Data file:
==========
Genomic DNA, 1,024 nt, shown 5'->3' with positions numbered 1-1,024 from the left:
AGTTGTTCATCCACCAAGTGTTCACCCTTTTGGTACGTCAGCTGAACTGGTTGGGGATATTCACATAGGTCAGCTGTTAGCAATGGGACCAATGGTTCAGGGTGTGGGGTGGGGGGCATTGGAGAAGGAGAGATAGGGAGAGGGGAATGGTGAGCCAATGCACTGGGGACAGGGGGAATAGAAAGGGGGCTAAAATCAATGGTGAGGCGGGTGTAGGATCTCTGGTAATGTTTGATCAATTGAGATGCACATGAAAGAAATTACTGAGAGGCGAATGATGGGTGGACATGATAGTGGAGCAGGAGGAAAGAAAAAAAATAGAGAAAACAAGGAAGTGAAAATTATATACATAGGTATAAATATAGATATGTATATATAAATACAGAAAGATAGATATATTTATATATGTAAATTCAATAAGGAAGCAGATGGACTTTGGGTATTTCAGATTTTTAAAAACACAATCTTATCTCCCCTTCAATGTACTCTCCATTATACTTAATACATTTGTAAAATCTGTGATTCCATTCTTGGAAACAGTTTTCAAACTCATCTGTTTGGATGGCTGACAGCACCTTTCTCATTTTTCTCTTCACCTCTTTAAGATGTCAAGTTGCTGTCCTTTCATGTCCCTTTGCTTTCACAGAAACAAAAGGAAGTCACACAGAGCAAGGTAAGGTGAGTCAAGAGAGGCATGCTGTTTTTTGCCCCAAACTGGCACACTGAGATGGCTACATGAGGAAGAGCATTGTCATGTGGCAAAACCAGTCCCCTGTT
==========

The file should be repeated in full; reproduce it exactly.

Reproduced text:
Genomic DNA, 1,024 nt, shown 5'->3' with positions numbered 1-1,024 from the left:
AGTTGTTCATCCACCAAGTGTTCACCCTTTTGGTACGTCAGCTGAACTGGTTGGGGATATTCACATAGGTCAGCTGTTAGCAATGGGACCAATGGTTCAGGGTGTGGGGTGGGGGGCATTGGAGAAGGAGAGATAGGGAGAGGGGAATGGTGAGCCAATGCACTGGGGACAGGGGGAATAGAAAGGGGGCTAAAATCAATGGTGAGGCGGGTGTAGGATCTCTGGTAATGTTTGATCAATTGAGATGCACATGAAAGAAATTACTGAGAGGCGAATGATGGGTGGACATGATAGTGGAGCAGGAGGAAAGAAAAAAAATAGAGAAAACAAGGAAGTGAAAATTATATACATAGGTATAAATATAGATATGTATATATAAATACAGAAAGATAGATATATTTATATATGTAAATTCAATAAGGAAGCAGATGGACTTTGGGTATTTCAGATTTTTAAAAACACAATCTTATCTCCCCTTCAATGTACTCTCCATTATACTTAATACATTTGTAAAATCTGTGATTCCATTCTTGGAAACAGTTTTCAAACTCATCTGTTTGGATGGCTGACAGCACCTTTCTCATTTTTCTCTTCACCTCTTTAAGATGTCAAGTTGCTGTCCTTTCATGTCCCTTTGCTTTCACAGAAACAAAAGGAAGTCACACAGAGCAAGGTAAGGTGAGTCAAGAGAGGCATGCTGTTTTTTGCCCCAAACTGGCACACTGAGATGGCTACATGAGGAAGAGCATTGTCATGTGGCAAAACCAGTCCCCTGTT